Georgetown University student-athlete Jibril Syed posing with Dr. Shakeel Niazi
Name, image, and likeness (NIL). These three words are the fruits of labor put in by families, coaches, and advocates for generations to allow student-athletes in the NCAA to capitalize off of opportunities related to their persona.
On July 1st, 2021 that hard-fought battle was won when the NCAA put into effect new rules that would allow them to take advantage, ushering in an era that presents a myriad of possibilities.
The space is new. Uncharted territory for everyone, especially athletes. On one hand, these opportunities could be a means for paying off student loans, living expenses, sending money back home to help pay bills, long-term investments, pocket money for a night out, or a little something to tap into on a rainy day.
On the other hand, it could be a means for athletes to be exploited, engage with a partnership in a toxic industry, derailment from the pursuit of academic and athletic excellence potentially even jeopardizing one's scholarship or status as a student-athlete
Recently, Jibril Syed, a Division 1 track and field athlete for Georgetown University, known for being a US History-making All-American in high school became one of the nation's first track athletes to take advantage of the new NCAA rules allowing him to generate revenue off of his name. He entered into an agreement with Dr. Shakeel Niazi, Metro Detroit Top Dentist and founder of the Elite Smile Center who would use Jibril's imagery to promote his practice.
The opportunities appear to be rolling in for Jibril. Kevin Friend, a Georgetown University alum, former Division 1 basketball player for the late John Thompson and one of two Managing Partners for The Arkad Group, a luxury Real Estate sales and development team with Keller Willians Capitol Properties is set to launch an opportunity to rep his business. These opportunities were facilitated by his father and coach, Jameel Syed.
Second picture from left to right: Coach Jameel Syed, Jibril Syed, Brandon Miller, Chad Miller
Coach Syed has a skill set of developing brands and tapping into tough to breach markets. He is a graduate of the University of Michigan, world record holder, and marketing executive with well over twenty-five years worth of experience in brand management and strategy consulting. Coach Syed compiled a top 10 list of best practices and pitfalls as it pertains to the subject of NIL engagements as a starting point for student-athletes, families, and coaches to help navigate this journey.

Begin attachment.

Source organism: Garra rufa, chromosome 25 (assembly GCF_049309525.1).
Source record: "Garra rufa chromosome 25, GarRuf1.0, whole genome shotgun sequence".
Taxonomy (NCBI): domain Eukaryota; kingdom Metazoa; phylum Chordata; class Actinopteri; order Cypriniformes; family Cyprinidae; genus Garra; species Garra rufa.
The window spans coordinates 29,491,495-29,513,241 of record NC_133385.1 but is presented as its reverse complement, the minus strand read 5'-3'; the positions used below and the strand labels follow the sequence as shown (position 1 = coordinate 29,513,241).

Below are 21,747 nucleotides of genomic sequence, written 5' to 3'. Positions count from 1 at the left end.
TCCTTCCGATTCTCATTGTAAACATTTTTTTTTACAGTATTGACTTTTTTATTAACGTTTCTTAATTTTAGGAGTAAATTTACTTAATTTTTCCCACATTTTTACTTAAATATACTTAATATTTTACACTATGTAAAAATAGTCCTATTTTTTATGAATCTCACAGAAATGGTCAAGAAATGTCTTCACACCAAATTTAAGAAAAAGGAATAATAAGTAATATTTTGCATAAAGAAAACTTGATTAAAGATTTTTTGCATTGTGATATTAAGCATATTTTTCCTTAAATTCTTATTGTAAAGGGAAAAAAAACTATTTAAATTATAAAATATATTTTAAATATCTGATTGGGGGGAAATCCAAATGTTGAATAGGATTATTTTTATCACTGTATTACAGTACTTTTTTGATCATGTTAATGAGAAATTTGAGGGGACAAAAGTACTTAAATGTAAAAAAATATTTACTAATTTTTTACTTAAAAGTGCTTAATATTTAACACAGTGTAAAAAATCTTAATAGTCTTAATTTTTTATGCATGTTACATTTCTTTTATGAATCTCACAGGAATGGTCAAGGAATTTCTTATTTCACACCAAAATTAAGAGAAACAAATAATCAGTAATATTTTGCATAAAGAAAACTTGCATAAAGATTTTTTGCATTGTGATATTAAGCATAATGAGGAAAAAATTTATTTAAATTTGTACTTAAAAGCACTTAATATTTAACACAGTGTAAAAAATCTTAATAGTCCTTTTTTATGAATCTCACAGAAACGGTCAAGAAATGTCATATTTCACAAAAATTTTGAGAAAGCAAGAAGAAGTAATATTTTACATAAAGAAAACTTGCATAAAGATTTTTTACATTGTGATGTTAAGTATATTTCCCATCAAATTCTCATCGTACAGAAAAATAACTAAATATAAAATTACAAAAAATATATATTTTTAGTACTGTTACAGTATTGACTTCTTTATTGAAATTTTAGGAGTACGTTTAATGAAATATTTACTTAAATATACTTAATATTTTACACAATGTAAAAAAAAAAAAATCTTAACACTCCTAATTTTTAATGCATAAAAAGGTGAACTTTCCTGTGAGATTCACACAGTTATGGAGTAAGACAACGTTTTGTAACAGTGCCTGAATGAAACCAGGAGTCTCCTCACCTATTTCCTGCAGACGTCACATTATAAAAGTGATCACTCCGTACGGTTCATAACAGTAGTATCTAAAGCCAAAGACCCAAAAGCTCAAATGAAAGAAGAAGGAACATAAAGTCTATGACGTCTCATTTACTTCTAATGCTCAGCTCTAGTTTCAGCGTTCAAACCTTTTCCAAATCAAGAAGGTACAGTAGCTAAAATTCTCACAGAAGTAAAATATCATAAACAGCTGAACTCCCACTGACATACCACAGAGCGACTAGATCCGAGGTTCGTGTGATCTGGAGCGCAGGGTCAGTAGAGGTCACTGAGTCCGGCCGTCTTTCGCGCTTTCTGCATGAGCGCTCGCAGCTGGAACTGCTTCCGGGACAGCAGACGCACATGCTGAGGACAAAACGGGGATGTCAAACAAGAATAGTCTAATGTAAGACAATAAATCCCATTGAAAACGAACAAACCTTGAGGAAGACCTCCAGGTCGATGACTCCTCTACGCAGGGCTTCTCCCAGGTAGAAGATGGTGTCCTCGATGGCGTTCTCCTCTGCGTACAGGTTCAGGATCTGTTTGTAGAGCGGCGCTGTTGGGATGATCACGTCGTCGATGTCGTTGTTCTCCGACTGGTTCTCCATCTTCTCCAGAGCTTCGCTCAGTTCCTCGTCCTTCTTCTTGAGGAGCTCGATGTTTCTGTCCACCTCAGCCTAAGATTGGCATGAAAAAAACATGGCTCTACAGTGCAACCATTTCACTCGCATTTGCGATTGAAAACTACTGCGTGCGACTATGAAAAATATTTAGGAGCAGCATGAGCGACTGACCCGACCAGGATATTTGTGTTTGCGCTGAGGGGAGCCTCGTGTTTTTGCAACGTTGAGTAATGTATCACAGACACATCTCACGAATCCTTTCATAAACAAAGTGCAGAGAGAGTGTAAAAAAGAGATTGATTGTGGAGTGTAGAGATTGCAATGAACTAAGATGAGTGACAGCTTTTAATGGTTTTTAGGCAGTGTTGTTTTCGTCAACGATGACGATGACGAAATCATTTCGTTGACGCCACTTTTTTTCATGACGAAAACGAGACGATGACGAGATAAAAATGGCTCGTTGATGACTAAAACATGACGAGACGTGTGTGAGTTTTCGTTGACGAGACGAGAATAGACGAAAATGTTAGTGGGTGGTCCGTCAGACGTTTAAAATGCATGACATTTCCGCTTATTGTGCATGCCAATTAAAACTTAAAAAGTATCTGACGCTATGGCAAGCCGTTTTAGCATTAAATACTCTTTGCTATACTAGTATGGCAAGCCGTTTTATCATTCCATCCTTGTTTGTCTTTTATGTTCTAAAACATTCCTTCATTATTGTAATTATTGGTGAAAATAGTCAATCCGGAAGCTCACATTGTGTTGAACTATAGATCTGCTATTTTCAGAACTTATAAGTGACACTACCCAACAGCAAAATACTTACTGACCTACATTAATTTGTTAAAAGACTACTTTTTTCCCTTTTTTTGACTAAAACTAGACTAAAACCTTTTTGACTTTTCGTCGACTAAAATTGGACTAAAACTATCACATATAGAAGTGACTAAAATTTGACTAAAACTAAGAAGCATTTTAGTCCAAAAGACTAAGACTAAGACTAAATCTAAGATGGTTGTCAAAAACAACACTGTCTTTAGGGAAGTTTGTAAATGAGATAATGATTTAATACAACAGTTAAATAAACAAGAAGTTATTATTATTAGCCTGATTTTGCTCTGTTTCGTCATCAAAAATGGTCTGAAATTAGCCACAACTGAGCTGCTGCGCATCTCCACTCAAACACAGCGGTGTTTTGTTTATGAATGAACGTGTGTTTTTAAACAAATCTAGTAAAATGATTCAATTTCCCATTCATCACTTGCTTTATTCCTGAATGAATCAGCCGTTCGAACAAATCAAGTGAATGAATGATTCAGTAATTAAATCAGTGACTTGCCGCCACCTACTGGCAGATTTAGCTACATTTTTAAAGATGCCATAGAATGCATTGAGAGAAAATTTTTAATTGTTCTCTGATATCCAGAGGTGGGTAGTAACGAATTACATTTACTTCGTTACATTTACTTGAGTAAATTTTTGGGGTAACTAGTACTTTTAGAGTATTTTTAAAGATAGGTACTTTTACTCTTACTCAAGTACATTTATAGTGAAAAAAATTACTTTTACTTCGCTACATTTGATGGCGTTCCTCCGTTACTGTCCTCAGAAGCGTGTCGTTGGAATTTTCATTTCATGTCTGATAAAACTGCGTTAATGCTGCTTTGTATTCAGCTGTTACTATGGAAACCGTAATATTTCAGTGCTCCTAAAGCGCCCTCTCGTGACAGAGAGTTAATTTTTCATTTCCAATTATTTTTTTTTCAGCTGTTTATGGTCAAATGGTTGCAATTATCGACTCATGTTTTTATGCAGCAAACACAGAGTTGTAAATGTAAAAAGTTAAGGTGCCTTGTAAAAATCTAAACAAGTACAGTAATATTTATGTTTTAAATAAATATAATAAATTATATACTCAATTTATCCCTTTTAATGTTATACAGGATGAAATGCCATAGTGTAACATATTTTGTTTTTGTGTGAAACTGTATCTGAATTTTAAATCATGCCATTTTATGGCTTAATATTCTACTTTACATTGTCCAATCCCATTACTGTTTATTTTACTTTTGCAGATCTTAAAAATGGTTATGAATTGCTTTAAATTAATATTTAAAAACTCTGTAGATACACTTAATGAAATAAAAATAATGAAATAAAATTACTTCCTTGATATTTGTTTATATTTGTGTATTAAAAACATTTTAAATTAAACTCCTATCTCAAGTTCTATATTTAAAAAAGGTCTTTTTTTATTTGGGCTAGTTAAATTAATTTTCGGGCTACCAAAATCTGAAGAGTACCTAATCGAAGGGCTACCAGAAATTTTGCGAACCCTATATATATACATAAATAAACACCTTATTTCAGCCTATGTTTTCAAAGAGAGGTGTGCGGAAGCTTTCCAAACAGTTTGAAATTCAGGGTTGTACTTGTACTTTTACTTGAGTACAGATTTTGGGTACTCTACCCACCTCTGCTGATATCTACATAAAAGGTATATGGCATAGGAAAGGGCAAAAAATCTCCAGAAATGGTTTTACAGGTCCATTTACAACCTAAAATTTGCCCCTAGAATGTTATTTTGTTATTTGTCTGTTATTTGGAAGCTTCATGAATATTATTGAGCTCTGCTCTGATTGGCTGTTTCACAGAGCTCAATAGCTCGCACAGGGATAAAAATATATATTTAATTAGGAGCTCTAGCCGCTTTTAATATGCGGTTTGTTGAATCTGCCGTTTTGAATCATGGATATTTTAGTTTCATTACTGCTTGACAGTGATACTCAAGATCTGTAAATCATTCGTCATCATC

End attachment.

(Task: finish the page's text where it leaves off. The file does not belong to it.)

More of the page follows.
1. Calibrate your intentions. Be humble and start small. Approach only those that believe in you
2. Engage legal counsel for advice on how to receive funds and operate within guidelines
3. Build an honest team that will hold you accountable, fiscally responsible, and keep you on task
4. Engage high-quality HR: Designers, photographers, copywriters with what's affordable
5. Build an effective presence on social media sharing the journey while projecting high values
6. Create a portfolio with highlights (GPA, awards, and marks), testimonials, other NIL accounts
7. Forge target lists. Pursue low hanging fruit: Family, friends, community, and businesses
8. Invest in yourself. Keep building up your product: Good character, academics, and athletics
9. Make sure to have a paper trail. Signed agreements, receipts, tax returns
10. Whether you're sure or not sure, running everything by compliance
1. Don't allow yourself to be exploited by family, friends, community members, or partners
2. Don't over-inflate yourself by talking yourself out of a deal because you think you're worth more
3. Don't waste your time approaching a system where approval takes a long time.
4. Stay away from anybody or anything, online or in-person that would doom your brand
5. Try not to compare yourself with others who have more. Trust and relationship building takes time
6. Don't make the mistake of thinking about what they can do for you. Ask yourself what can you do for them
7. Compromising your or your partner's values to turn a quick dollar = Short-term gain, long-term loss.
8. Don't seek professional advice from people that don't have the education, expertise, or track record
9. Don't become disheartened when people you expect to partner with don't feel the same way
10. Don't stop building, because the business isn't coming through. Keep investing in yourself!